Its appeal to fashion sensibilities apart, designers feel that khadi’s role in helping impoverished farmers should also be highlighted, "It is important to underline how khadi helps in sustaining villages and the lives of poor farmers who grow cotton. Buyers, especially in foreign markets, would acknowledge such details. Like it happened when the market reacted strongly to the fact that the carpet industry was using child labour, it had such an adverse impact on business. In the case of khadi, it might actually augment the product’s appeal," points out Dogra.

Apart from being the king of the wardrobe, khadi is also a lifestyle product. It is used to make durries, gaddas, upholstery, cushions, bags, mats, bed-sheets, and curtains. Its inherent toughness ensures that it doesn't wear down easily.

The first true Indian designer was Mahatma Gandhi when he urged the people of India to wear khadi garments. It was not only a call to create self reliance but a call to create self reliance but a call to wear something that could prove the unity of India. Khadi was given a more important status by Gandhi after his return from South Africa. While in search of the charkha Gandhi felt that for a nation to turn self-reliant, it had to return to indigenous manufactured goods.

Gandhi wrote. Swaraj (self-rule) without swadeshi (country made goods) is a lifeless corpse and if Swadeshi is the soul of Swaraj, khadi is the essence of swedeshi. Therefore khadi became not only a symbol of revolution and resistance but part of an Indian identity.

Gandhi confessed though, When I first discovered the spinning wheel it was purely through intuition. It was not backed by knowledge so much so that I confused charkha with kargha (handloom).

The term khādī or khaddar means cotton. khādī is Indian handspun and hand-woven cloth. The raw materials may be cotton, silk, or wool, which are spun into threads on a spinning wheel called a charkha. It is a versatile fabric, cool in the summer and warm in the winter. However, being a cruder form of material, it wrinkles much faster than other preparations of cotton. In order to improve the look, khādī is often starched to have a stiffer shape. It is widely accepted in fashion circles.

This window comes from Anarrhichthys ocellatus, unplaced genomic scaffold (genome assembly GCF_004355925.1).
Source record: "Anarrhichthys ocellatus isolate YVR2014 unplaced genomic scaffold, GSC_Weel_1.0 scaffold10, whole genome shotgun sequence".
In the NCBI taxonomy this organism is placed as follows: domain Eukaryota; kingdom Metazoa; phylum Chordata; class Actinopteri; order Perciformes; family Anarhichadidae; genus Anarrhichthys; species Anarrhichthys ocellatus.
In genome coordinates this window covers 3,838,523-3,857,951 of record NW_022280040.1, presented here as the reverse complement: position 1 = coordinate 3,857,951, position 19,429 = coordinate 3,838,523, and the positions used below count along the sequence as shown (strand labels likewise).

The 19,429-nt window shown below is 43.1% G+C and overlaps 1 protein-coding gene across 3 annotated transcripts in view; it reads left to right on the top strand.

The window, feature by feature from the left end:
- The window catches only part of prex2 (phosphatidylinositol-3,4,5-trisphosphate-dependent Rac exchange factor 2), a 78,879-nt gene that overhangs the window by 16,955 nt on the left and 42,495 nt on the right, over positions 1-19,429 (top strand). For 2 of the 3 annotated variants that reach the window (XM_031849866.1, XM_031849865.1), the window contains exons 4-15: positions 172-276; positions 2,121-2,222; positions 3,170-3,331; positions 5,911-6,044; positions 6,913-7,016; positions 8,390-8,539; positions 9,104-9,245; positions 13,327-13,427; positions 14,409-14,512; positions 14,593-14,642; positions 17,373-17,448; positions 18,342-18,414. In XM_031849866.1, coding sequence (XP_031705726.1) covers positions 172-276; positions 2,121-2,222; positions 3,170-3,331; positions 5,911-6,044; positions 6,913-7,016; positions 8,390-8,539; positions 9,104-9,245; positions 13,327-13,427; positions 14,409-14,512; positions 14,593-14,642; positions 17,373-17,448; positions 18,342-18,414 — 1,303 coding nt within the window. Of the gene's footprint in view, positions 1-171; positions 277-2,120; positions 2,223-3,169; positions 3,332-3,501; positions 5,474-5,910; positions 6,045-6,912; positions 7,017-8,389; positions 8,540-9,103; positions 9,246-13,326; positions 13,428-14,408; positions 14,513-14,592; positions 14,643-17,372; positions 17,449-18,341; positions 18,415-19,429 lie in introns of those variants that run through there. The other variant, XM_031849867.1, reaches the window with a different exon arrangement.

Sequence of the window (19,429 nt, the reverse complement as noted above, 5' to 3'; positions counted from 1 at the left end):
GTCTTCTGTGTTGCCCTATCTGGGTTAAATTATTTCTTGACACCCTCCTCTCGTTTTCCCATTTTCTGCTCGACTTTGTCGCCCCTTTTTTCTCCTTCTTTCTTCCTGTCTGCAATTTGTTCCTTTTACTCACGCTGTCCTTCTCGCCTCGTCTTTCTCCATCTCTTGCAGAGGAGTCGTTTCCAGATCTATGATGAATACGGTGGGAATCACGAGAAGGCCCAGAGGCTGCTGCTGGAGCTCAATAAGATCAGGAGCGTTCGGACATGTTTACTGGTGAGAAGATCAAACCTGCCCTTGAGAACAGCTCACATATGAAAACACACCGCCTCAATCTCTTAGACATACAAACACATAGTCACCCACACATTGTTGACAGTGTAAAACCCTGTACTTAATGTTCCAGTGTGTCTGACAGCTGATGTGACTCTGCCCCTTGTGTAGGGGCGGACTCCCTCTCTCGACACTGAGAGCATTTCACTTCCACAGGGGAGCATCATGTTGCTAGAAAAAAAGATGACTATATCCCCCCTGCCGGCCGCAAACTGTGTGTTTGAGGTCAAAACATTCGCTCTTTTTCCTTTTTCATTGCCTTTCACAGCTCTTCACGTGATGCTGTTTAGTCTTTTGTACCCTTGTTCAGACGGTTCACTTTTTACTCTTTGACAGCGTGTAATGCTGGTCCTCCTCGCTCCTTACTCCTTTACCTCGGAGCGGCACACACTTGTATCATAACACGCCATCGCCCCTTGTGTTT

Mahatma Gandhi began promoting the spinning of khādī for rural self-employment and self-reliance in 1920s India thus making khadi an integral part and icon of the Swadeshi movement. The freedom struggle revolved around the use of khādī fabrics and the dumping of foreign-made clothes. Thus it symbolized the political ideas and independence itself, and to this day most politicians in India are seen only in khādī clothing. The flag of India is only allowed to be made from this material, although in practice many flag manufacturers, especially those outside of India, ignore this rule.
Khādī was used, and dyed random colors, in some of the costumes for the Star Wars prequels, such as Mace Windu's (Samuel L. Jackson) attire.

Khadi commands a sentimental value for Indians. It is often associated with Mahatma Gandhi. Someone said, the first true Indian designer was Mahatma because of his appeal to Indians to wear khadi garments. That appeal was necessitated because of the need of creating self reliance and proving unity of India to English. Khadi also symbolized the need and importance of indigenous manufactured goods. Khadi represented India’s resistance and revolution. Khadi was also the face of Indian identity. Many people get confused between charkha with kargha (handloom). The basic difference between the two is while khadi is hand made; handloom yarn is processed at the mills.